“They’re loose.” He leaned forward to grab the whiskey. “Lotus stole my keys a few days ago. He gave them back when I asked, but he must have—” He gulped a drink.
            “Who’s Lotus?”
            Montgomery set the bottle down, his hand shaking. “He killed Dr. Murrow.”
            Oh hell.
            Something banged at the door. It shook on the frame.
            I’m not a violent person, not even when I’m scared. And I’m scared a lot. Right now, especially. But I clamped a hand on Montgomery’s wrist and squeezed. “Is this what I think it is?”
            Montgomery nodded. “He’s turning animals into . . . something different. Human hybrids. Surgery and—and human DNA. The first ones didn’t live long. But the second and third batches started showing signs of intelligence. Low-level IQ. After we disposed of those—”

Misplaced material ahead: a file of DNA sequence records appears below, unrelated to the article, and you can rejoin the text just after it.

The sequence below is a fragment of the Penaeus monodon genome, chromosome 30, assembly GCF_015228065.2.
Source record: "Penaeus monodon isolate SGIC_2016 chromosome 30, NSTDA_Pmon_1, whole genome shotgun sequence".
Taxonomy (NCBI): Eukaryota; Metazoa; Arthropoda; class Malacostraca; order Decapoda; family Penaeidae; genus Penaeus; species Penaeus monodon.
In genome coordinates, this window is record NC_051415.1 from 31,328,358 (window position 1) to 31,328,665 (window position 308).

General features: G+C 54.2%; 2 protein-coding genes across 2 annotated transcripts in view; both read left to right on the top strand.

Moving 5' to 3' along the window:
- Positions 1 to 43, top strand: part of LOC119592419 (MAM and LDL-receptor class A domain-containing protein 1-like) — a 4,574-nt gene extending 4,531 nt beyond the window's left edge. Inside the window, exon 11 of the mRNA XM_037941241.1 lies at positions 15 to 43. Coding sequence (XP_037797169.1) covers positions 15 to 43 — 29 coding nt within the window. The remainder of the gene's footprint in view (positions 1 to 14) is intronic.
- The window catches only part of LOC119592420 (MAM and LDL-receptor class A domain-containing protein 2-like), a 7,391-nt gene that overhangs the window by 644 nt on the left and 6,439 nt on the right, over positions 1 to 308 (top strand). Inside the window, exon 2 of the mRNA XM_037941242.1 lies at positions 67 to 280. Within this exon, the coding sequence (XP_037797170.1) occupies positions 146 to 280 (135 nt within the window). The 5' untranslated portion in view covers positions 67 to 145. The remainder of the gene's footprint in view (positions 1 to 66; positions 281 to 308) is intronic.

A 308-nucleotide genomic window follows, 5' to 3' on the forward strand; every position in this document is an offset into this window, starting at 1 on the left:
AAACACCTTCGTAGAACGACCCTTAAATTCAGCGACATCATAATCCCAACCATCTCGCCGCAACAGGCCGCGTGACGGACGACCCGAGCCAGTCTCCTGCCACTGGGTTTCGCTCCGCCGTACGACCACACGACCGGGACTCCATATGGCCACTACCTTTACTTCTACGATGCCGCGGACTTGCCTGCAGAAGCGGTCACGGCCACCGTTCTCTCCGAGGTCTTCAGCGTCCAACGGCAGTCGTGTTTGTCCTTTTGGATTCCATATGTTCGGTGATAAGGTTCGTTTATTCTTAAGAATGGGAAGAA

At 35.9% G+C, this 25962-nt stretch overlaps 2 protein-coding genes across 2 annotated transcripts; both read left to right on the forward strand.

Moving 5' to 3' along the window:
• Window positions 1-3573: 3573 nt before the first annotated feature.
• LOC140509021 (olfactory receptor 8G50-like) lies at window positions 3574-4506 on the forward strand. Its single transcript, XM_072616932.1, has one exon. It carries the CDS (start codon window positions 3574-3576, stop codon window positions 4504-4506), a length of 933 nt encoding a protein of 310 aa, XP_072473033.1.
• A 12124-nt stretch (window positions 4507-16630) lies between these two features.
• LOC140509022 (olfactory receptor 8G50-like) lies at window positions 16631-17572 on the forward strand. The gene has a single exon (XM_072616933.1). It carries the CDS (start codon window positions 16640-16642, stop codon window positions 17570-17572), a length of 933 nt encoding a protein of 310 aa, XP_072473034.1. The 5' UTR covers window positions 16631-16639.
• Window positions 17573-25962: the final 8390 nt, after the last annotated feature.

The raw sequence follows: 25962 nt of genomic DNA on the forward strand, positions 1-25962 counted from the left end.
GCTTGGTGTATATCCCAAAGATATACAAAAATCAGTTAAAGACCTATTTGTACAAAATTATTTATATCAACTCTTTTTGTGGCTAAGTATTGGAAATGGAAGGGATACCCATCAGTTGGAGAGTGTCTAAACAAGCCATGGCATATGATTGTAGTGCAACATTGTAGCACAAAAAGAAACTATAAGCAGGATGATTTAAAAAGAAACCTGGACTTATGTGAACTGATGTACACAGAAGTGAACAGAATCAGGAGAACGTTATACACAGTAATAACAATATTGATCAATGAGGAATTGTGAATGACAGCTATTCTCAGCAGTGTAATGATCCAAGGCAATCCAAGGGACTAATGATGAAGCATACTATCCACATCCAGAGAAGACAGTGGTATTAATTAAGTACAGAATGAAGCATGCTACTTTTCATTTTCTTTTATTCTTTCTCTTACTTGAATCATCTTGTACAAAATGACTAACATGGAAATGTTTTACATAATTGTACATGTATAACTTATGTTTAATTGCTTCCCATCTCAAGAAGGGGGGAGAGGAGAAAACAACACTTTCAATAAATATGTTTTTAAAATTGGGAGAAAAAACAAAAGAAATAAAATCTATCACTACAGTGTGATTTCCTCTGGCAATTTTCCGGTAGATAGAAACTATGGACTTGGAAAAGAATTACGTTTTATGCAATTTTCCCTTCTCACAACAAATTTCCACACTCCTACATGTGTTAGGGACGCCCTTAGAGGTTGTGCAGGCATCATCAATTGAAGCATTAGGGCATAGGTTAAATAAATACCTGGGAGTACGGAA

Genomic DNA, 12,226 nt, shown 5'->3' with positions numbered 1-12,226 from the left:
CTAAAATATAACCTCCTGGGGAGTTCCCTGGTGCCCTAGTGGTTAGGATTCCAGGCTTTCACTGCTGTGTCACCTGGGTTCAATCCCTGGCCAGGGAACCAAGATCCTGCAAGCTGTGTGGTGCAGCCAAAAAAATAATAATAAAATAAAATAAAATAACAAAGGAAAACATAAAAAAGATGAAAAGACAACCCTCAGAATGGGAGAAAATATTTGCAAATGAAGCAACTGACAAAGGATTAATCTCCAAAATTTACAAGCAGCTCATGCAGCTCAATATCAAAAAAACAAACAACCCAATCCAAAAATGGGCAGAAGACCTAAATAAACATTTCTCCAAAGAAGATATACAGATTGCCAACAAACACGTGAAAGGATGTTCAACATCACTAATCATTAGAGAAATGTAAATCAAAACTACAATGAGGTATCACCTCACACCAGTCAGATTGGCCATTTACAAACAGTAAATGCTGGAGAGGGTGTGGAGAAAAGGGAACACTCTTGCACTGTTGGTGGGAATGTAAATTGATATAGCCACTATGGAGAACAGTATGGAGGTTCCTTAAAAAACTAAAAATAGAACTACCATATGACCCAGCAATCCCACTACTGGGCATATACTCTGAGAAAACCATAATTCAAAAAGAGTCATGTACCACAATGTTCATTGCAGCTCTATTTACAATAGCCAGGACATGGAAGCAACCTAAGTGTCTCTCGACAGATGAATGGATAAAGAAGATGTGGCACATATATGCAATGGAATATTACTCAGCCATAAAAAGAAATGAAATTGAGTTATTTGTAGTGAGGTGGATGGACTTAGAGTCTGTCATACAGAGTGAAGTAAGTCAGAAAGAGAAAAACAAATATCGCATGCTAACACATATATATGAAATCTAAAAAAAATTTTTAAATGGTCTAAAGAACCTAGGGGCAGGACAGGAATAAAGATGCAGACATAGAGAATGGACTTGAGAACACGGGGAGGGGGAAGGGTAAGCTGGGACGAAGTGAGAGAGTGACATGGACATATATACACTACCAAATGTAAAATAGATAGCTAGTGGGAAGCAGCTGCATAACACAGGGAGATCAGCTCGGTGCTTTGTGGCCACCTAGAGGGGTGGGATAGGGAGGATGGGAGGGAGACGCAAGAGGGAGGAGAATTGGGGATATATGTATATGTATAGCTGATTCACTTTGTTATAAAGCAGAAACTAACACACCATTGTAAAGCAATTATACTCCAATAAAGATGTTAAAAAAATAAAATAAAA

“Disposed?” I eat hamburgers and steaks as often as I can withstand Rachel’s withering glare, but I like dogs and cats and other animals too. “You just exterminated them?”
            “After—after extracting the relevant tissues and DNA samples. The next generation . . .” He shuddered. “It’s upstairs. On the third floor.”
            The door thundered again.
            “And Murrow is dead?” My stomach felt like a deep pit of fear.
            “I don’t know. They were beating him. Tearing at him. I ran. I just ran . . .” He drained half the bottle.
            I yanked the whiskey away from him and sat down behind Murrow’s desk. “What’s his password?” If I could send an email to Rachel’s phone—